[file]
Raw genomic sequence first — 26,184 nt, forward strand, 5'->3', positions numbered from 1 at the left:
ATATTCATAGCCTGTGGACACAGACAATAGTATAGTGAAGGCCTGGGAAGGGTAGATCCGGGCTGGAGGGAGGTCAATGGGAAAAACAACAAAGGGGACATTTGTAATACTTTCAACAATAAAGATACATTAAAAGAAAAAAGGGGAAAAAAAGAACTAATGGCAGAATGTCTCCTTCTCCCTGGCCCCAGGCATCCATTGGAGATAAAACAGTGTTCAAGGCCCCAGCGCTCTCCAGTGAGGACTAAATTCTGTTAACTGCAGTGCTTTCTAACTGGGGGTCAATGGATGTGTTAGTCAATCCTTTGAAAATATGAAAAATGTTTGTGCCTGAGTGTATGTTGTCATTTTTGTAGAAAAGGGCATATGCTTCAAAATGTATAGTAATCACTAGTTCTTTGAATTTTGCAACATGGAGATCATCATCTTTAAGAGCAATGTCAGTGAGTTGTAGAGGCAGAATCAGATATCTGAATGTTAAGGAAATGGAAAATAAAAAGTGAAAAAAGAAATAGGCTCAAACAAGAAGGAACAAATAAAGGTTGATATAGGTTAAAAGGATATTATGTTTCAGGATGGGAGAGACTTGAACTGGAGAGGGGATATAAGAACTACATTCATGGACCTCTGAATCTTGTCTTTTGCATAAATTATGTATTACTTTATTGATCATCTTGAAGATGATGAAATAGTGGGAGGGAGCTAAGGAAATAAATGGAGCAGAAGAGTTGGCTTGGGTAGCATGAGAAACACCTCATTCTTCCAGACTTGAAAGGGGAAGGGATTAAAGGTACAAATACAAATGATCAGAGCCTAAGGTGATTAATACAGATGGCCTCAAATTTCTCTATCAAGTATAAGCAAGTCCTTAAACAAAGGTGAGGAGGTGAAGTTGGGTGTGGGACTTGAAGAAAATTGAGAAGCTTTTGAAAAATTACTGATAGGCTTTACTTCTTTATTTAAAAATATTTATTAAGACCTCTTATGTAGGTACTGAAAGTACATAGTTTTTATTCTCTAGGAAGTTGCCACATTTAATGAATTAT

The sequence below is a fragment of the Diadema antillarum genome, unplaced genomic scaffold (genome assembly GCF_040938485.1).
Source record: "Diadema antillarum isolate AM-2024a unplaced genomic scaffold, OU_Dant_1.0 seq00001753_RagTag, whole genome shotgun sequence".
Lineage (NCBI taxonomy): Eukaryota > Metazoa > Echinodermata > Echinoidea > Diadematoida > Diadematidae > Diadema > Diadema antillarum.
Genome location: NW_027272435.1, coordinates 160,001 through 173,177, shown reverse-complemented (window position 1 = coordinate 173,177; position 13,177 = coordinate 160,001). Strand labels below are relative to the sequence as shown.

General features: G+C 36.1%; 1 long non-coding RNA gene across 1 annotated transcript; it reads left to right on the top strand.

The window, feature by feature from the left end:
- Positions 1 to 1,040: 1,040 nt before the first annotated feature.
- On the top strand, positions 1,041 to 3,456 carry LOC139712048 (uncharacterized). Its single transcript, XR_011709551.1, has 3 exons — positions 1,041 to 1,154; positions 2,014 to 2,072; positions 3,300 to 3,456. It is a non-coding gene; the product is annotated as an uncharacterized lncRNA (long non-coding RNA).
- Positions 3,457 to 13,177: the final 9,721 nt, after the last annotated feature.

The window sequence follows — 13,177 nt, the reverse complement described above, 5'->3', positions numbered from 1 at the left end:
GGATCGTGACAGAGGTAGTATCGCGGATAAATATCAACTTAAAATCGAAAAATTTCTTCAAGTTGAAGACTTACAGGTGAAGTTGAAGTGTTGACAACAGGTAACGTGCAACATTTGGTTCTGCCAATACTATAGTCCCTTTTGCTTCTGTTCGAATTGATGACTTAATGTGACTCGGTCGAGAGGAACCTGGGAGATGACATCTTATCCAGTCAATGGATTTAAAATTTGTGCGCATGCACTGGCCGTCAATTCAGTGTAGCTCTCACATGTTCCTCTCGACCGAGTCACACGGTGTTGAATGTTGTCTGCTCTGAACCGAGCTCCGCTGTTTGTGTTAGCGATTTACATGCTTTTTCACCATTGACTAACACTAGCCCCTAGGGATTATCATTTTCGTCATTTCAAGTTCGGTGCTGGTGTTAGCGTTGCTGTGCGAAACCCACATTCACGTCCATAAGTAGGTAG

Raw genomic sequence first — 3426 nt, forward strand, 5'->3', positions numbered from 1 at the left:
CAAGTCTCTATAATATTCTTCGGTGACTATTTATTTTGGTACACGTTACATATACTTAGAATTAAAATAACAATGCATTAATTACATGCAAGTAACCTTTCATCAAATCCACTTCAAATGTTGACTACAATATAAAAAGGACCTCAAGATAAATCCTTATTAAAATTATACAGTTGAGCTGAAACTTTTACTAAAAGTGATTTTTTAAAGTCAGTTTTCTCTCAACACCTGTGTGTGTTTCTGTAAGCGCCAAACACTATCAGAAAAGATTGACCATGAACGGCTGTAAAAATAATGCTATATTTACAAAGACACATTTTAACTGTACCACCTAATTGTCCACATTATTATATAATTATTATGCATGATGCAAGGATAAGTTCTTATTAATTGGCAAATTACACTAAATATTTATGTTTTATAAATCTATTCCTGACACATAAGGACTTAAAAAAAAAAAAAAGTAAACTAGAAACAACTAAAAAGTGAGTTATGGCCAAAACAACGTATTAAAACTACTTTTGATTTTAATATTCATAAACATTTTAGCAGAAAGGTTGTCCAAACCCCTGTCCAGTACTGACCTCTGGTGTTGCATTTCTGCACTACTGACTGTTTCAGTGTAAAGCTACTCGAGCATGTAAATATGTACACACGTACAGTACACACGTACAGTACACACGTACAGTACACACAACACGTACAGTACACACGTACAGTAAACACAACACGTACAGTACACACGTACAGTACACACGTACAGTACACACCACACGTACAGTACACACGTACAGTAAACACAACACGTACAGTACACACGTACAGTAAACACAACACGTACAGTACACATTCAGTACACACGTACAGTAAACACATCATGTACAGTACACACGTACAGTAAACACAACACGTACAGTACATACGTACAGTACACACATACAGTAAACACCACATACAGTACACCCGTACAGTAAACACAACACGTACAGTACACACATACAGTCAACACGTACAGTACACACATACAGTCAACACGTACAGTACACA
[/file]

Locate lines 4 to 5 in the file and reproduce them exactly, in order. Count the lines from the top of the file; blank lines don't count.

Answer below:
Source record: "Diadema antillarum isolate AM-2024a unplaced genomic scaffold, OU_Dant_1.0 seq00001753_RagTag, whole genome shotgun sequence".
Lineage (NCBI taxonomy): Eukaryota > Metazoa > Echinodermata > Echinoidea > Diadematoida > Diadematidae > Diadema > Diadema antillarum.